Yeast fungi are gaining more and more prominence as an etiologic factor in certain types of dermatitis involving both localized and more expansive areas of the glabrous skin. In a recent paper,1 I summarized the results of a series of inoculations into human beings in which cultures of yeast organisms were used on their respective hosts, who had presented widespread superficial cutaneous eruptions. The positive results strongly suggested that the type of blastomyces or yeast of the genus Cryptococcus could be pathogenic. The cases that formed the basis of this previous paper were of the types usually considered clinically as seborrheic dermatitis (especially of the exudative type), flexural eczema and infantile eczema; the inoculations performed were confined to patients presenting the first two types of eruptions. Only a few of the pertinent features of that investigation will be repeated in this paper; results of further inoculations and other observations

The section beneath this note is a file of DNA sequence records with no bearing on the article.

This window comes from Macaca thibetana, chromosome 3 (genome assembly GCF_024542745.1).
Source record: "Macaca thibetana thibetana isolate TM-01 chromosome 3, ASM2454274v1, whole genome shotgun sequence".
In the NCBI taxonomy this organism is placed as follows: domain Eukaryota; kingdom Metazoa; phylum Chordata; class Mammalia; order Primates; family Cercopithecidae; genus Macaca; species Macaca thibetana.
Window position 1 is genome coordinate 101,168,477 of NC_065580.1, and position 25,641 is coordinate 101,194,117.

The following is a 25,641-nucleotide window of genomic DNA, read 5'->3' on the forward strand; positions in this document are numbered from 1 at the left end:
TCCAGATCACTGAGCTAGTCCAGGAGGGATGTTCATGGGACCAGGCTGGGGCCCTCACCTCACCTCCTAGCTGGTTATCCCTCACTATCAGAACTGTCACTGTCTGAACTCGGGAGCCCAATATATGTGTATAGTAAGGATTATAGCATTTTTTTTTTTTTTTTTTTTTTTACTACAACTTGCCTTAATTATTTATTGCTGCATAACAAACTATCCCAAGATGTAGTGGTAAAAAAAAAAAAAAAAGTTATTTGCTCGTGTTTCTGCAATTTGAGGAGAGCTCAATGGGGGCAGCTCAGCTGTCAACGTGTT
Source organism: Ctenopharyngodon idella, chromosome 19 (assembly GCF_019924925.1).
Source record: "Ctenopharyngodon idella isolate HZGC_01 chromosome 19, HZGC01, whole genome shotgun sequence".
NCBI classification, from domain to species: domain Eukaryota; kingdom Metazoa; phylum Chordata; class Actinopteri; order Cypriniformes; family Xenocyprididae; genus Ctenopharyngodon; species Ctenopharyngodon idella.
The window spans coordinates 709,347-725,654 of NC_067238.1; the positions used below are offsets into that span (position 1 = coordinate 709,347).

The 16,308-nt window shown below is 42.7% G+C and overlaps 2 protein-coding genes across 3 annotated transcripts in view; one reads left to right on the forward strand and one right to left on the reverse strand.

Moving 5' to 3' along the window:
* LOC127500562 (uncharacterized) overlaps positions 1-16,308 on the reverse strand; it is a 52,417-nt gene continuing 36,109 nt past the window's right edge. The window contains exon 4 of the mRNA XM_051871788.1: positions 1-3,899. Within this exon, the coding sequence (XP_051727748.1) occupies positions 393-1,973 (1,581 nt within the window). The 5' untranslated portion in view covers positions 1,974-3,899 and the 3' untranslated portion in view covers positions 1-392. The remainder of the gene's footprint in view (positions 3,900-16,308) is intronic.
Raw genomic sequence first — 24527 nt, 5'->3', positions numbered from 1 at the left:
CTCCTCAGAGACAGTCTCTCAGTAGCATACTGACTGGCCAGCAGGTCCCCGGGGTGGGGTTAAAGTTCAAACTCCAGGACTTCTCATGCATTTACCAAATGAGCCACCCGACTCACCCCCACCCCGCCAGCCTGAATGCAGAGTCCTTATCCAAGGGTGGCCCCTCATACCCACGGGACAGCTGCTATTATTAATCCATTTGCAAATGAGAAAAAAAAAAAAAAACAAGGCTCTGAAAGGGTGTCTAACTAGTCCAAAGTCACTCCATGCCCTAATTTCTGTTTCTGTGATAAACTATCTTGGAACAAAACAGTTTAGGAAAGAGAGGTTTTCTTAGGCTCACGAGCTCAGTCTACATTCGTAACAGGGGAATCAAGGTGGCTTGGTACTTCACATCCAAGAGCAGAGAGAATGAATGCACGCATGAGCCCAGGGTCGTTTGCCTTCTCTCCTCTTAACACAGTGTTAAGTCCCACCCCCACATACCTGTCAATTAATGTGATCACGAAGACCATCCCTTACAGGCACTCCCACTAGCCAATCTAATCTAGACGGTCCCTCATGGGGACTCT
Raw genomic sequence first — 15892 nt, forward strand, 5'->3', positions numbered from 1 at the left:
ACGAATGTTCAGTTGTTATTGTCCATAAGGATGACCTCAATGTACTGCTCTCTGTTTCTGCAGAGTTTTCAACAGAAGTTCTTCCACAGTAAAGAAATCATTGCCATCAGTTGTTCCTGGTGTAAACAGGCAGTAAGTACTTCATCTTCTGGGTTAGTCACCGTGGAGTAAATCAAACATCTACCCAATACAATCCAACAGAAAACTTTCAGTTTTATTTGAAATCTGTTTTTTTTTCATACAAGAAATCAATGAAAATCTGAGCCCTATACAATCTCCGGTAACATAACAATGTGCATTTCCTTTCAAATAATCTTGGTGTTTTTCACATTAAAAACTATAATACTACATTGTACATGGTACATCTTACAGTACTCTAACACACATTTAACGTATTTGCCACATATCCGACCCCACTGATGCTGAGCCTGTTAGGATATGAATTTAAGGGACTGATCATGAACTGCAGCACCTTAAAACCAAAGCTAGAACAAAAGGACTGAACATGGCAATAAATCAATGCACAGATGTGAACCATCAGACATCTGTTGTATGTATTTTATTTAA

WHITE C. SUPERFICIAL YEAST INFECTIONS OF THE GLABROUS SKIN: FURTHER CLINICAL AND EXPERIMENTAL STUDIES. Arch Derm Syphilol. 1928;18(3):429–438. doi:10.1001/archderm.1928.02380150095013
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